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Mathematical Bridge, Cambridge
River Cam, Queens' College, Cambridge, UK
associated engineer
William Etheridge
date  July 1749 - September 1750, rebuilt 1866, 1904-5
era  Georgian  |  category  Bridge  |  reference  TL445581
ICE reference number  HEW 469
A much admired footbridge across the River Cam, connecting the old and new parts of Queens' College in Cambridge. Constructed of timbers bolted together, it appears to be an arched bridge but is composed of straight segments. It was rebuilt most-recently in 1905 and remains in use.
Queens' College was founded 1448 by Margaret of Anjou, wife of King Henry VI. The first bridge on this spot was built in the 16th century, and gave direct access from President's Lodge (built c.1460) on the east side of the Cam to the fields west of the river. The timber bridge was rebuilt in 1699-1700.
The original of the present bridge was built in 1749-50, coinciding with the construction of a brick wall along the east river bank. William Etheridge (1709-1776) designed it he was foreman carpenter on Old Westminster Bridge and also designed Old Walton Bridge in Surrey, both completed in 1750. His design for the bridge at Queens' College is a single-span scaled-down version of the three-span Old Walton Bridge.
The Queens' bridge spans 12.2m between masonry pier-style abutments and has a timber deck. The arch is formed by setting long straight timbers at radial tangents to the soffit, ensuring that each member is in compression. The timbers continue into the parapets, where they are jointed to form a truss.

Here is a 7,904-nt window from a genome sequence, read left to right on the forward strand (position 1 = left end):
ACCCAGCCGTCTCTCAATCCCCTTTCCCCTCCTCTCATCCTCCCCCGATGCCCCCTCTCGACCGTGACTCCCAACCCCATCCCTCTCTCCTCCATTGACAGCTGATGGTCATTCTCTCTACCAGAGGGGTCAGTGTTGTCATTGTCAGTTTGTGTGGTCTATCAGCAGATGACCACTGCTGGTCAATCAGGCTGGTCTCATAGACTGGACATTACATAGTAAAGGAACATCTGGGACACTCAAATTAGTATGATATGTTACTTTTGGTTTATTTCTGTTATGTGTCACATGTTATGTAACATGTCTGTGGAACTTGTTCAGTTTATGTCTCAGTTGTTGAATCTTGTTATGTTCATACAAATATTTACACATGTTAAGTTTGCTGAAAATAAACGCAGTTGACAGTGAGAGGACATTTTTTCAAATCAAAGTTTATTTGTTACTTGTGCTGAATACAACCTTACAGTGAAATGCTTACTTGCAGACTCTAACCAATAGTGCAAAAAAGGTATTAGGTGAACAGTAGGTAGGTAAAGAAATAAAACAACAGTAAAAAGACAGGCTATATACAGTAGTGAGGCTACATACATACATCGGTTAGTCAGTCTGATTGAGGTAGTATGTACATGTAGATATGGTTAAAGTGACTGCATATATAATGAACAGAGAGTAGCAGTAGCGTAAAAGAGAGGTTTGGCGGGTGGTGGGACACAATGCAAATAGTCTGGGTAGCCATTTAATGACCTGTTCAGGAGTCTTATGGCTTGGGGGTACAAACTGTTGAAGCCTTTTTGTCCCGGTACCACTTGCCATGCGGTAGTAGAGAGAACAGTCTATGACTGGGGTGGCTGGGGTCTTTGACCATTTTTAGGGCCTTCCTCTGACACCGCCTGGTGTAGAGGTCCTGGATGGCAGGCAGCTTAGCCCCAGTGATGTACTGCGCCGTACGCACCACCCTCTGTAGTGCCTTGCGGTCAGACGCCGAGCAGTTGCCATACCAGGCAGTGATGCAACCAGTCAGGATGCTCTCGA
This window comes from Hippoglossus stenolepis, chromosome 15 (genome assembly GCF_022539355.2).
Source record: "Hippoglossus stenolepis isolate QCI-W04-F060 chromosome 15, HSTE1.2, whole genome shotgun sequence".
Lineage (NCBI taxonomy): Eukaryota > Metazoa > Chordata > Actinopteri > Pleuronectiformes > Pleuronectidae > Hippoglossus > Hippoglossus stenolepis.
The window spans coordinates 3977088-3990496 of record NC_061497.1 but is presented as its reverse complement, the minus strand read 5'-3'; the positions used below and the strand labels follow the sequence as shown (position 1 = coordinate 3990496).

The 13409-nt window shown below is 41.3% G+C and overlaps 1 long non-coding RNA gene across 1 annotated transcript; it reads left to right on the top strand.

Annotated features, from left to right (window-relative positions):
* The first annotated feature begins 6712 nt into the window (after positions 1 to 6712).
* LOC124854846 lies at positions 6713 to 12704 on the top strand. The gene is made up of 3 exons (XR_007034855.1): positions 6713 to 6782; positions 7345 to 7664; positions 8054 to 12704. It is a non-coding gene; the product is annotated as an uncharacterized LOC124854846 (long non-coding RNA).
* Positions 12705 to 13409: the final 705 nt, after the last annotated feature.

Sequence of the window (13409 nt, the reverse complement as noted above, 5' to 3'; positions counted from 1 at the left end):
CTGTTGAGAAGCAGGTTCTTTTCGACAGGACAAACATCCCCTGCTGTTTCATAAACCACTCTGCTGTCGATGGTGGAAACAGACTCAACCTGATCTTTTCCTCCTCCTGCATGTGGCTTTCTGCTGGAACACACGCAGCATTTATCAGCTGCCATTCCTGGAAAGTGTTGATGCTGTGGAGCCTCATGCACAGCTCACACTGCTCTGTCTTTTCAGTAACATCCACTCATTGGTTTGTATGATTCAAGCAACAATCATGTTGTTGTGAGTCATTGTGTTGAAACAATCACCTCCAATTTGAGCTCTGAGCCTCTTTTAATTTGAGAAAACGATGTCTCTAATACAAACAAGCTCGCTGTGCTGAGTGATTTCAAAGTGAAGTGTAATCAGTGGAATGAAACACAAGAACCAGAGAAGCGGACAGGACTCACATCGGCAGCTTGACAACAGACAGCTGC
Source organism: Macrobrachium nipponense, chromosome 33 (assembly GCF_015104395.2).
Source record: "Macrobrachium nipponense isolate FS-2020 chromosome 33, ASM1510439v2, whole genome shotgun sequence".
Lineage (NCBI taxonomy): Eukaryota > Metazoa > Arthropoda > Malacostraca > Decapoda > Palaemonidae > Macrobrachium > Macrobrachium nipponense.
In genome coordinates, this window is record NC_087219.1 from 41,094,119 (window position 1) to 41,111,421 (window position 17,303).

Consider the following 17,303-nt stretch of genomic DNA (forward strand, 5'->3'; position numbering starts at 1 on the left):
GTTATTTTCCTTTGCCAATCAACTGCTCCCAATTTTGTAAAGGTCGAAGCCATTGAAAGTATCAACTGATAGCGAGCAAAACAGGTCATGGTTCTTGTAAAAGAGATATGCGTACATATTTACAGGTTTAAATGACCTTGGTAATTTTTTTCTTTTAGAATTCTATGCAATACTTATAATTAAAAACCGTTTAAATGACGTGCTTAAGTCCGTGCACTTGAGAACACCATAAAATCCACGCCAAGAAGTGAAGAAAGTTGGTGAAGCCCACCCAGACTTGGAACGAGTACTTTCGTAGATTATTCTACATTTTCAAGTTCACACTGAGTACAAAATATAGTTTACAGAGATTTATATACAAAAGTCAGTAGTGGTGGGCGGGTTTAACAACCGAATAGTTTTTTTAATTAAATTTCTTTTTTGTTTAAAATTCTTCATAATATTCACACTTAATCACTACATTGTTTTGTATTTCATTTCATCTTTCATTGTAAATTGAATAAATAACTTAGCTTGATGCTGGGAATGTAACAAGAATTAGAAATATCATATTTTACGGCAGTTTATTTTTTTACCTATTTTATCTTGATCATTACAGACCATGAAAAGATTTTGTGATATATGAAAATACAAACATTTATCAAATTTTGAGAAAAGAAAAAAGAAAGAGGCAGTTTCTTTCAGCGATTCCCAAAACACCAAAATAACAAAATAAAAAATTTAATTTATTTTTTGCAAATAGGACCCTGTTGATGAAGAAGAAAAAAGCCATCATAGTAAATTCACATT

The Queen's College Magnum Journale records that on 6th October 1748, Etheridge was paid 21 for the design and a model of the bridge. The model remains in the college's possession.
The contractor was James Essex (1722-84), who was paid 160 for building the bridge. Other bills amounted to 151 12s 9d (151) for a mason, 114 16s 8d (115) for a bricklayer and 8 13s (8.65) for labour. When the bridge was completed, the workmen were given a celebratory supper costing 17s 9d (89p).
The oak superstructure of Etheridge's bridge has had to be refurbished twice, owing to decay. The first repairs took place in 1866 and cost 348 7s (348). The work included replacing the original stepped deck with a sloping timber decking.
In 1904-5, the entire timber structure was rebuilt in teak. Bolted connections replaced the original iron screws and oak pins.
The name Mathematical Bridge derives from its so-called 'geometrical construction'. A similar structure carrying Garret Hostel Lane over the river was dubbed a 'mathematical bridge', though it only existed 1769-1814. The name was also applied to the Queens' bridge, and it stuck.
The Mathematical Bridge is a rare survivor of 18th century tangent and radial trussing techniques. It became a Grade II listed structure in April 1950, despite only being a replica.
Contractor: James Essex
Contractor (1904-5): William Sindall
Research: ECPK
bibliography
http://list.english-heritage.org.uk
www.queens.cam.ac.uk
reference sources   CEH E&CBDCE1
Location

Mathematical Bridge, Cambridge